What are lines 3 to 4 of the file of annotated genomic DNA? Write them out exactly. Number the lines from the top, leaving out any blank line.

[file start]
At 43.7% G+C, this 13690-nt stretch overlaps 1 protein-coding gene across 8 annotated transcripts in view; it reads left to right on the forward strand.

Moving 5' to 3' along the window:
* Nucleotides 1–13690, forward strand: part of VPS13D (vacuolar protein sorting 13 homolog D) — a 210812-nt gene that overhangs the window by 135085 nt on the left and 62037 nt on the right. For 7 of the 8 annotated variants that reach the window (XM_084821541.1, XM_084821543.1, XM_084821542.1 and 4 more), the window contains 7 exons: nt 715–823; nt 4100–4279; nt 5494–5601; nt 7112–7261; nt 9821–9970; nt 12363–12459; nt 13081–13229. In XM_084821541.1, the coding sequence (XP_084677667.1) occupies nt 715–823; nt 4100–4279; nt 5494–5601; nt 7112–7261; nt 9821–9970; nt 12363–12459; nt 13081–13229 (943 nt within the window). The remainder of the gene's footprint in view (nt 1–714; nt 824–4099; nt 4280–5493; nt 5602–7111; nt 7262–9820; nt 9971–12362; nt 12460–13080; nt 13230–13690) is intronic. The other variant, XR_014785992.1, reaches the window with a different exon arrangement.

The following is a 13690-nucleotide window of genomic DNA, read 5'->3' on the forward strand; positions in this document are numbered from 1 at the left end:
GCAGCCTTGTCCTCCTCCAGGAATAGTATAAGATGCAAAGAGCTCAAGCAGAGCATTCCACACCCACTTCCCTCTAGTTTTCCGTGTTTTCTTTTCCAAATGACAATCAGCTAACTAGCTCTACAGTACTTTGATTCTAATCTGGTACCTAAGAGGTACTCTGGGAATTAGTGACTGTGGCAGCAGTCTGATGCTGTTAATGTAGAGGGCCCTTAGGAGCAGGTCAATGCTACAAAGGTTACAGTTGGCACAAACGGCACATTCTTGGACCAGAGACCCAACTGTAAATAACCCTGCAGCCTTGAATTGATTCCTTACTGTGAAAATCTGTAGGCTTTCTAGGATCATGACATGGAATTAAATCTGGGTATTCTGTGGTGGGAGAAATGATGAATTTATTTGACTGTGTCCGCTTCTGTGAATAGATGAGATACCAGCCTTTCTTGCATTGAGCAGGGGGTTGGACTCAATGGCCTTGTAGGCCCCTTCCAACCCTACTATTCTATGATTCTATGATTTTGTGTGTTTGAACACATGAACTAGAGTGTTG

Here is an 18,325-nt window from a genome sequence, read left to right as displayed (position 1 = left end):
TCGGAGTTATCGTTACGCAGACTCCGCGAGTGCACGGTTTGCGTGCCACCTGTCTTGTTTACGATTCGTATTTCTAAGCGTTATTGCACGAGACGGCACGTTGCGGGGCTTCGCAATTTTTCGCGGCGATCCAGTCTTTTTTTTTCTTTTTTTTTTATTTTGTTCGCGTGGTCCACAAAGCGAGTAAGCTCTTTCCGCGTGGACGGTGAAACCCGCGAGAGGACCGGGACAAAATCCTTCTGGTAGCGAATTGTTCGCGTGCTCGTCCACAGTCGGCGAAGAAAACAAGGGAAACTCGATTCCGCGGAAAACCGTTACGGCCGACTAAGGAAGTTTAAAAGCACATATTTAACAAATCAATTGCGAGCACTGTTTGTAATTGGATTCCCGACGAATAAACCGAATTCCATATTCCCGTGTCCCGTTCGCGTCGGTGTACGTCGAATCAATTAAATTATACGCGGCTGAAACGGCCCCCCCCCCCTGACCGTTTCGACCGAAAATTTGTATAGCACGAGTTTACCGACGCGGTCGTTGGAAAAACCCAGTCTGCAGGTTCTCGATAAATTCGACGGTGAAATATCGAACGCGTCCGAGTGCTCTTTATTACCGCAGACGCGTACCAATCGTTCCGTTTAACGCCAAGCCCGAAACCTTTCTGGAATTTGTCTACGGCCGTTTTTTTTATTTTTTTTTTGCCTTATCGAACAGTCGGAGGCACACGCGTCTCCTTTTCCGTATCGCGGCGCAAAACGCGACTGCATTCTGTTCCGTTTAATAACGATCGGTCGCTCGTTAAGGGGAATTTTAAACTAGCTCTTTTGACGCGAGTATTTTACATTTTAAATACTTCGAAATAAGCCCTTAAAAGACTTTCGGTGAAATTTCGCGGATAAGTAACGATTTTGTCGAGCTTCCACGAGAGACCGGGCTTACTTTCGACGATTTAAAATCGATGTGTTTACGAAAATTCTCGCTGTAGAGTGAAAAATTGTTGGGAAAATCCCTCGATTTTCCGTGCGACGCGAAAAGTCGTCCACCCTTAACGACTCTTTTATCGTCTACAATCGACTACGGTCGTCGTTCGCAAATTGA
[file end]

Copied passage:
* Nucleotides 1–13690, forward strand: part of VPS13D (vacuolar protein sorting 13 homolog D) — a 210812-nt gene that overhangs the window by 135085 nt on the left and 62037 nt on the right. For 7 of the 8 annotated variants that reach the window (XM_084821541.1, XM_084821543.1, XM_084821542.1 and 4 more), the window contains 7 exons: nt 715–823; nt 4100–4279; nt 5494–5601; nt 7112–7261; nt 9821–9970; nt 12363–12459; nt 13081–13229. In XM_084821541.1, the coding sequence (XP_084677667.1) occupies nt 715–823; nt 4100–4279; nt 5494–5601; nt 7112–7261; nt 9821–9970; nt 12363–12459; nt 13081–13229 (943 nt within the window). The remainder of the gene's footprint in view (nt 1–714; nt 824–4099; nt 4280–5493; nt 5602–7111; nt 7262–9820; nt 9971–12362; nt 12460–13080; nt 13230–13690) is intronic. The other variant, XR_014785992.1, reaches the window with a different exon arrangement.

The following is a 13690-nucleotide window of genomic DNA, read 5'->3' on the forward strand; positions in this document are numbered from 1 at the left end: